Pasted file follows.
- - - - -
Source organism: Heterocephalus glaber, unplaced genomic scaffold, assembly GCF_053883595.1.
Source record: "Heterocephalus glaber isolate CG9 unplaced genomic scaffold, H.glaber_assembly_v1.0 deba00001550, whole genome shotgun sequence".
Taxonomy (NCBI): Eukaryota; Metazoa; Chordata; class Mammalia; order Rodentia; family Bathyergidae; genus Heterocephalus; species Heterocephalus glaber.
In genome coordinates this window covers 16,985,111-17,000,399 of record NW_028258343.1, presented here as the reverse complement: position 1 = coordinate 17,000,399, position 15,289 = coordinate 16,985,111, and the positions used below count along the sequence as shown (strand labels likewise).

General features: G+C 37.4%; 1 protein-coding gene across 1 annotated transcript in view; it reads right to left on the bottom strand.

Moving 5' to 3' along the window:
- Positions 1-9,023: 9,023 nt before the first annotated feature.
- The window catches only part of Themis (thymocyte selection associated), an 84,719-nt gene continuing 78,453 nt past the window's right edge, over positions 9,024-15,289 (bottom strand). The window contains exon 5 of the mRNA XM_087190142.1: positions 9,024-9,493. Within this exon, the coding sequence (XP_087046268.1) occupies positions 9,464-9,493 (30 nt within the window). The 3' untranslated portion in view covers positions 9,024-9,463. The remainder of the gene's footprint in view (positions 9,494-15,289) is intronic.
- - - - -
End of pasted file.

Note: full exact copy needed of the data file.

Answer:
Source organism: Heterocephalus glaber, unplaced genomic scaffold, assembly GCF_053883595.1.
Source record: "Heterocephalus glaber isolate CG9 unplaced genomic scaffold, H.glaber_assembly_v1.0 deba00001550, whole genome shotgun sequence".
Taxonomy (NCBI): Eukaryota; Metazoa; Chordata; class Mammalia; order Rodentia; family Bathyergidae; genus Heterocephalus; species Heterocephalus glaber.
In genome coordinates this window covers 16,985,111-17,000,399 of record NW_028258343.1, presented here as the reverse complement: position 1 = coordinate 17,000,399, position 15,289 = coordinate 16,985,111, and the positions used below count along the sequence as shown (strand labels likewise).

General features: G+C 37.4%; 1 protein-coding gene across 1 annotated transcript in view; it reads right to left on the bottom strand.

Moving 5' to 3' along the window:
- Positions 1-9,023: 9,023 nt before the first annotated feature.
- The window catches only part of Themis (thymocyte selection associated), an 84,719-nt gene continuing 78,453 nt past the window's right edge, over positions 9,024-15,289 (bottom strand). The window contains exon 5 of the mRNA XM_087190142.1: positions 9,024-9,493. Within this exon, the coding sequence (XP_087046268.1) occupies positions 9,464-9,493 (30 nt within the window). The 3' untranslated portion in view covers positions 9,024-9,463. The remainder of the gene's footprint in view (positions 9,494-15,289) is intronic.